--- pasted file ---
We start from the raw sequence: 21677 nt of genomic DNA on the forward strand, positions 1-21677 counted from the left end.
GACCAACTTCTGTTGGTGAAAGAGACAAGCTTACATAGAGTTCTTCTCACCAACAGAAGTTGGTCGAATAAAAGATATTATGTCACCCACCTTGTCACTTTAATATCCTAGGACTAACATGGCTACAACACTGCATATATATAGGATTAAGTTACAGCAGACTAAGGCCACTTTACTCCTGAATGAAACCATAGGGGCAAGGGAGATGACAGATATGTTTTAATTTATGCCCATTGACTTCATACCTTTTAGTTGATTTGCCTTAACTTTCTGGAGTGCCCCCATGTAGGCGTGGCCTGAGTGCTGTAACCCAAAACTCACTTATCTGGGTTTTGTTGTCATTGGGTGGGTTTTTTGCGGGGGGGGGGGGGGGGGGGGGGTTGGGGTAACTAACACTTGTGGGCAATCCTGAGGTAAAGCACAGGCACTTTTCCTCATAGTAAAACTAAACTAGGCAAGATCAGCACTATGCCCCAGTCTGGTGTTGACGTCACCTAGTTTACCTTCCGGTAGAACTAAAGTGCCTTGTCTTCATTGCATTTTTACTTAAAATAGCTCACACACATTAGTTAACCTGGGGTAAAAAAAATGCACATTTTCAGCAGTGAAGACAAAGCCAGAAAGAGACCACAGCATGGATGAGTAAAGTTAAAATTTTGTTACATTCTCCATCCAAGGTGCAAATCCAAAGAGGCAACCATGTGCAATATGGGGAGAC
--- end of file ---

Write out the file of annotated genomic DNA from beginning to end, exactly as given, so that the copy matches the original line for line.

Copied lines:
We start from the raw sequence: 21677 nt of genomic DNA on the forward strand, positions 1-21677 counted from the left end.
GACCAACTTCTGTTGGTGAAAGAGACAAGCTTACATAGAGTTCTTCTCACCAACAGAAGTTGGTCGAATAAAAGATATTATGTCACCCACCTTGTCACTTTAATATCCTAGGACTAACATGGCTACAACACTGCATATATATAGGATTAAGTTACAGCAGACTAAGGCCACTTTACTCCTGAATGAAACCATAGGGGCAAGGGAGATGACAGATATGTTTTAATTTATGCCCATTGACTTCATACCTTTTAGTTGATTTGCCTTAACTTTCTGGAGTGCCCCCATGTAGGCGTGGCCTGAGTGCTGTAACCCAAAACTCACTTATCTGGGTTTTGTTGTCATTGGGTGGGTTTTTTGCGGGGGGGGGGGGGGGGGGGGGGTTGGGGTAACTAACACTTGTGGGCAATCCTGAGGTAAAGCACAGGCACTTTTCCTCATAGTAAAACTAAACTAGGCAAGATCAGCACTATGCCCCAGTCTGGTGTTGACGTCACCTAGTTTACCTTCCGGTAGAACTAAAGTGCCTTGTCTTCATTGCATTTTTACTTAAAATAGCTCACACACATTAGTTAACCTGGGGTAAAAAAAATGCACATTTTCAGCAGTGAAGACAAAGCCAGAAAGAGACCACAGCATGGATGAGTAAAGTTAAAATTTTGTTACATTCTCCATCCAAGGTGCAAATCCAAAGAGGCAACCATGTGCAATATGGGGAGAC